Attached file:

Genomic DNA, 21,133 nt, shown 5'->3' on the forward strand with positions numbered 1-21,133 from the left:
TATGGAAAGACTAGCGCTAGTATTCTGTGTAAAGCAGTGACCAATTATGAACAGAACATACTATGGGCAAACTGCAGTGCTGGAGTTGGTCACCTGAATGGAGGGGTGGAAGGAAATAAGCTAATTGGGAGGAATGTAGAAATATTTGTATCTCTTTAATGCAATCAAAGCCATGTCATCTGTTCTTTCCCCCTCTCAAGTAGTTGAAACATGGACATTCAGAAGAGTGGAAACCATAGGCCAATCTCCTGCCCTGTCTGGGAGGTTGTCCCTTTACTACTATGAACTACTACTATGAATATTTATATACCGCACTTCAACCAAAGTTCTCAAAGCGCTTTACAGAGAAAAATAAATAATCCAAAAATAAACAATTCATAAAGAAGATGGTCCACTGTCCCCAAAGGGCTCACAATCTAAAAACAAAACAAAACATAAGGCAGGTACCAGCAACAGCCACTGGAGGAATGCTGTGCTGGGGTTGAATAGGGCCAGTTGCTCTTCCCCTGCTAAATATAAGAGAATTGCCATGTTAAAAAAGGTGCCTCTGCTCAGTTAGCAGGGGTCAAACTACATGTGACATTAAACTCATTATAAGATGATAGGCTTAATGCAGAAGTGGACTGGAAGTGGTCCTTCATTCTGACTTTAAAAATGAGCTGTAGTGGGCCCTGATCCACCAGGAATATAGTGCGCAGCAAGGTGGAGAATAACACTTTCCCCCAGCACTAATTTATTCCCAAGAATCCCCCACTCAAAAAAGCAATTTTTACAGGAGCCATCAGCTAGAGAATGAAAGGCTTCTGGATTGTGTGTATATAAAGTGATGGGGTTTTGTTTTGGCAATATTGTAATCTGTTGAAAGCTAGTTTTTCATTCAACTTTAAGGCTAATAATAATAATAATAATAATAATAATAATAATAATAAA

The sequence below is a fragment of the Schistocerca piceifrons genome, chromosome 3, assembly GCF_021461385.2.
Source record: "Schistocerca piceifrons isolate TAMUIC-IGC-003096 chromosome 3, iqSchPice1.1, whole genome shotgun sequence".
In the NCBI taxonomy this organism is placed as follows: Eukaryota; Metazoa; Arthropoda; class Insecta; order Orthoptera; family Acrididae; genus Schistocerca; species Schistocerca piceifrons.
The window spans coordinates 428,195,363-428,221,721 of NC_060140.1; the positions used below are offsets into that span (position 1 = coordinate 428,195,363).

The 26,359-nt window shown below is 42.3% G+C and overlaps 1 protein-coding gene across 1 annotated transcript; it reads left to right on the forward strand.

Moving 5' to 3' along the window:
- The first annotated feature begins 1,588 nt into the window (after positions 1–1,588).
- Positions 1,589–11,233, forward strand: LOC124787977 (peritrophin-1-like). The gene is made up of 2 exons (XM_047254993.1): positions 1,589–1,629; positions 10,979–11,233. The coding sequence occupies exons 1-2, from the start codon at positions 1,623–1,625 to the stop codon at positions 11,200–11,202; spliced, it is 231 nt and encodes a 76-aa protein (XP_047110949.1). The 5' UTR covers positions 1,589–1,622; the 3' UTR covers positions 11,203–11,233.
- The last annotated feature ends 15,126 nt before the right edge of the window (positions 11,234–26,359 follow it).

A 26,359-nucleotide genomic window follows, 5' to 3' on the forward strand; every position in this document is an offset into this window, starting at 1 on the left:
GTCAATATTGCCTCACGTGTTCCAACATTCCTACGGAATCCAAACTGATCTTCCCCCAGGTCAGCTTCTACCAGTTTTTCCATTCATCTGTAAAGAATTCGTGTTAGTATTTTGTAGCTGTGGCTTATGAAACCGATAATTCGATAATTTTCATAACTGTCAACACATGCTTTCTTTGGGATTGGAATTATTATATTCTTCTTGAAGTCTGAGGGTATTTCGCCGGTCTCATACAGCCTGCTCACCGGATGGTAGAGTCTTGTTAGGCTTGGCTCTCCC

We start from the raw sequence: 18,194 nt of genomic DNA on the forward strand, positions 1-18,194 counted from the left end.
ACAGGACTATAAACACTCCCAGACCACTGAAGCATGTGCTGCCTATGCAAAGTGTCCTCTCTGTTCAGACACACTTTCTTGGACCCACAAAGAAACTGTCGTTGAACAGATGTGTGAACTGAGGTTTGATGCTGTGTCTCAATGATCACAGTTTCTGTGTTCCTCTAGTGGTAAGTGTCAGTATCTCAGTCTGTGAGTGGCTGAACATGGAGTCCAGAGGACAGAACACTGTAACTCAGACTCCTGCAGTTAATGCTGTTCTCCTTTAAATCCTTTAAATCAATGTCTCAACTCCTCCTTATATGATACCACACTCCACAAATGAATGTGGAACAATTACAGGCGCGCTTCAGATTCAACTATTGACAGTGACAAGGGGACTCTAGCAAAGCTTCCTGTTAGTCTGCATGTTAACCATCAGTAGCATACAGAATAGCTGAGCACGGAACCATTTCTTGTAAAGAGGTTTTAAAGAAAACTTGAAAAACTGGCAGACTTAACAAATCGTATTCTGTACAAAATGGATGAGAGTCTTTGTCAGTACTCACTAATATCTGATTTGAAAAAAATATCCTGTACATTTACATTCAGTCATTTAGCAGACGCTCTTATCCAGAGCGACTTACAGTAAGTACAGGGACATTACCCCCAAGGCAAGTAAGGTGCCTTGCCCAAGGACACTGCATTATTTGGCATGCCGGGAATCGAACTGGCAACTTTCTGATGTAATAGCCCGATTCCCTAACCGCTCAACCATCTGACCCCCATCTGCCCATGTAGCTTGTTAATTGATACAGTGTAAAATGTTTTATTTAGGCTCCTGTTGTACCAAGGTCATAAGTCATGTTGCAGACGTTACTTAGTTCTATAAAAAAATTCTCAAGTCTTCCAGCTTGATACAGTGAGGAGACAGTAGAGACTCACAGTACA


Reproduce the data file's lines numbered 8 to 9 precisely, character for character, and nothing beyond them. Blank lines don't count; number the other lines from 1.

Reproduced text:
Moving 5' to 3' along the window:
- The first annotated feature begins 1,588 nt into the window (after positions 1–1,588).